Key considerations

So what are these considerations? Bearing in mind the prevalence of feelings of anxiety and depression amongst those suffering with mental illness, the potential for the individual having the health check to experience restlessness and worry or helplessness and low mood – particularly if they were to find out that they’re at high risk of having a heart attack or stroke – is something that it would be important to be able to effectively support. In this respect, key considerations would be ensuring that the appropriate skills and consultation support tools are in place to allow for health checkers to convey clear information and to help develop meaningful change plans. In other words, a set of skills and systems that are duly able to contain the consultation and sow seeds for the possible next steps.

What’s more, when working with people experiencing severe mental illness and for whom the world may have the potential to become a frightening and persecutory place, being closely sensitive to the needs of the individual is crucial. A collaborative and respectful working relationship between both people constitutes a vital foundation for being able to respond in this way. To this end, if a system is capable of translating the data inputted into the relevant colour-coded risk thresholds, it simultaneously assists in the maintenance and growth of such a relationship; allowing the system to convey potentially difficult facts in relation to, for example, a person’s weight, means the health checker is better able to retain the kind ‘non-judgemental attitude’ that represents such a corner-stone of good counselling technique. When both parties share a screen and are privy to the same information, a fundamental implication is that both individuals are able to be on the same side of whatever is being addressed.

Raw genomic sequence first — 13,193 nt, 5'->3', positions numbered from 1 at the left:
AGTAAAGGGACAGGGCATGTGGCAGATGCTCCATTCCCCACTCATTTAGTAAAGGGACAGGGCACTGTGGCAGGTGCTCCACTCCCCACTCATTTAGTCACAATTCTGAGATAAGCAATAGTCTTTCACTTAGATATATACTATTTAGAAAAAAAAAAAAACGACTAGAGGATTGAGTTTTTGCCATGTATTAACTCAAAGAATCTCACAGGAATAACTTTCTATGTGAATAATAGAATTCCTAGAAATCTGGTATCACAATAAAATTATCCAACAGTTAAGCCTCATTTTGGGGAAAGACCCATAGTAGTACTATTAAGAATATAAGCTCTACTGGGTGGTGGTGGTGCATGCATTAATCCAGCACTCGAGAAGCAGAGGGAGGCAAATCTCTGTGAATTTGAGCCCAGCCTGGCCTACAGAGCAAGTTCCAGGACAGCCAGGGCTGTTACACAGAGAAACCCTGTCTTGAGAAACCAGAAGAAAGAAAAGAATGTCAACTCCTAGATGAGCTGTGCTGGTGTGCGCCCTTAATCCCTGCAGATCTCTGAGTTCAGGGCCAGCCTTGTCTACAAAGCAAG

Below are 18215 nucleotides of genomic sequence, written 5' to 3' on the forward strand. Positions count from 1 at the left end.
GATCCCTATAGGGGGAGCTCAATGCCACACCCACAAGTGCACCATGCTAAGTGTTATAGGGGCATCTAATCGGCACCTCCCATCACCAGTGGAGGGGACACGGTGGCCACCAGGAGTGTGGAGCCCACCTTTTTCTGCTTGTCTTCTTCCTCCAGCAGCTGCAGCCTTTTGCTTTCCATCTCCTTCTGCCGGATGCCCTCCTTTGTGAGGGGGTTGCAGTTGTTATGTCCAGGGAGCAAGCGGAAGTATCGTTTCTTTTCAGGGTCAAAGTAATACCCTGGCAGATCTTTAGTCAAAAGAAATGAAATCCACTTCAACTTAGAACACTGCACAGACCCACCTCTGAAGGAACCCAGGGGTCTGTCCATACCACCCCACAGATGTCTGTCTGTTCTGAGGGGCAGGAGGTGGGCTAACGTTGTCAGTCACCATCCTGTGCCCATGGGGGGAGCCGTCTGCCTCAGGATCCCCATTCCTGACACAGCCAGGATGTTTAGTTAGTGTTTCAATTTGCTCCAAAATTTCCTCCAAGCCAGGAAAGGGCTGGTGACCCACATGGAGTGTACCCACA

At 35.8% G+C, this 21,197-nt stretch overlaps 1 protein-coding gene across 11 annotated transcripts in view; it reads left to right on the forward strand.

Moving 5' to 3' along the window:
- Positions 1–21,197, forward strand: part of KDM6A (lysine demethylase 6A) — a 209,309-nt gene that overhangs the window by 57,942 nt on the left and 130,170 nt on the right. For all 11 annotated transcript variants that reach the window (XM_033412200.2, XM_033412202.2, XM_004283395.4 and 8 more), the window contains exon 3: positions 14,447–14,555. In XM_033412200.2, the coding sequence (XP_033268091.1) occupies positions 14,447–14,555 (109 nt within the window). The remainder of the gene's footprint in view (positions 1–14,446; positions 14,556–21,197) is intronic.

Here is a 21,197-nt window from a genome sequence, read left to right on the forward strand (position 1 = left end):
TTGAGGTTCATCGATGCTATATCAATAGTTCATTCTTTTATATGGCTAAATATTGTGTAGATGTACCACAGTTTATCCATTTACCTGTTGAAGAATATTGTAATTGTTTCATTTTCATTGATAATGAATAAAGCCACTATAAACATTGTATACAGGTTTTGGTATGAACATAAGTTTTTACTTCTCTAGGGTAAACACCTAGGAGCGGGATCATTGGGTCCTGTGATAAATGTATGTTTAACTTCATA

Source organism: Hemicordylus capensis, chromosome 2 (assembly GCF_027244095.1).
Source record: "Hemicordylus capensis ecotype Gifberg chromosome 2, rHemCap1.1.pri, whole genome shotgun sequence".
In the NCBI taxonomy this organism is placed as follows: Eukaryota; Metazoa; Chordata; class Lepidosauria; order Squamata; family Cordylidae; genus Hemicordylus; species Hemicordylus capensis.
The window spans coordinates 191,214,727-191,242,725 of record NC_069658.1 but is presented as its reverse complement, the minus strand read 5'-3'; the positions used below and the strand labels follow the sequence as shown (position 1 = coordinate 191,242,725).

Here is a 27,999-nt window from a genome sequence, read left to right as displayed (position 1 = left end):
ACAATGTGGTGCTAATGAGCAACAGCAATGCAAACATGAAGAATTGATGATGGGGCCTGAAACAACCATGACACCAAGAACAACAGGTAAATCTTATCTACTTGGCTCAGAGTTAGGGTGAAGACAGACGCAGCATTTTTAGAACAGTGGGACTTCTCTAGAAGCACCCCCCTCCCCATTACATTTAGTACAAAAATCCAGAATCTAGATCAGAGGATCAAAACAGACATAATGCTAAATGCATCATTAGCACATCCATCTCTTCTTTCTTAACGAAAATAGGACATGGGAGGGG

Health Options® – the software that is used across the UK to deliver patient-focused health and wellbeing checks – has been developed with precisely these principles in mind. Moreover, building on the understanding that “patients, like everyone else, profit most from a truth they, themselves, discover”, a core principle behind the software’s design is that it facilitates consultations in which the person having their health checked is encouraged both to acknowledge their current health status and determine their own future direction, with dynamic risk results conveying the likely results of any lifestyle change. A full suite of training videos on precisely how Health Options® software can be used in conjunction with such counselling techniques is available through our e-learning hub.

New developments soon to be released will also mean that individuals will be able to access their health check results online via a secure website and to continue to track their progress. My well record, as it will be called, represents a further crucial step towards encouraging individuals in adverse circumstances to improve their health prospects in their own time and on their own terms. The electronic data transfer capabilities of the software and its seamless referral processor represent additional areas of functionality that ensure the health check functions as it should: as the first step in a person’s journey to better wellbeing. Nowhere is it more vital that this first step is taken in a mindful way with the appropriate tools for the job than when offering health checks to people suffering with mental illness.